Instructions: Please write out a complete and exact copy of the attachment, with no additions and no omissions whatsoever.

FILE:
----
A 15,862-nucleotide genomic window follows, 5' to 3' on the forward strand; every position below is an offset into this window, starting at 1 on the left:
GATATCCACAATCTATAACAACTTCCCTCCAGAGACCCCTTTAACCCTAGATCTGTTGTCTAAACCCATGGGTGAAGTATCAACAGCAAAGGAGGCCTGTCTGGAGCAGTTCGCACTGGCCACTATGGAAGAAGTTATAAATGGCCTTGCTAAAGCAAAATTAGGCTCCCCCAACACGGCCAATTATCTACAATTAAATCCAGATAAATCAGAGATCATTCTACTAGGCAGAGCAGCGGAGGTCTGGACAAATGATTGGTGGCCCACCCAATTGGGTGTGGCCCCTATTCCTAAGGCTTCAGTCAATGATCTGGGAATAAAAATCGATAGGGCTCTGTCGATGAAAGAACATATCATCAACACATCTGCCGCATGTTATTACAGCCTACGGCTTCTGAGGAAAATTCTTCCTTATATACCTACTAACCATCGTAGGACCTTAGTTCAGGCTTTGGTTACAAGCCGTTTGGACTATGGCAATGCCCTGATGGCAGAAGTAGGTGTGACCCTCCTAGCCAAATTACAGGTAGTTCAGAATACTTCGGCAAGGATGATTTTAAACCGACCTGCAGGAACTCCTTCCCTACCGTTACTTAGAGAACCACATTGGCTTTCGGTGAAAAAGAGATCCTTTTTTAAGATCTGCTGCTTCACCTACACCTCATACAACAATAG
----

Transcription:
A 15,862-nucleotide genomic window follows, 5' to 3' on the forward strand; every position below is an offset into this window, starting at 1 on the left:
GATATCCACAATCTATAACAACTTCCCTCCAGAGACCCCTTTAACCCTAGATCTGTTGTCTAAACCCATGGGTGAAGTATCAACAGCAAAGGAGGCCTGTCTGGAGCAGTTCGCACTGGCCACTATGGAAGAAGTTATAAATGGCCTTGCTAAAGCAAAATTAGGCTCCCCCAACACGGCCAATTATCTACAATTAAATCCAGATAAATCAGAGATCATTCTACTAGGCAGAGCAGCGGAGGTCTGGACAAATGATTGGTGGCCCACCCAATTGGGTGTGGCCCCTATTCCTAAGGCTTCAGTCAATGATCTGGGAATAAAAATCGATAGGGCTCTGTCGATGAAAGAACATATCATCAACACATCTGCCGCATGTTATTACAGCCTACGGCTTCTGAGGAAAATTCTTCCTTATATACCTACTAACCATCGTAGGACCTTAGTTCAGGCTTTGGTTACAAGCCGTTTGGACTATGGCAATGCCCTGATGGCAGAAGTAGGTGTGACCCTCCTAGCCAAATTACAGGTAGTTCAGAATACTTCGGCAAGGATGATTTTAAACCGACCTGCAGGAACTCCTTCCCTACCGTTACTTAGAGAACCACATTGGCTTTCGGTGAAAAAGAGATCCTTTTTTAAGATCTGCTGCTTCACCTACACCTCATACAACAATAG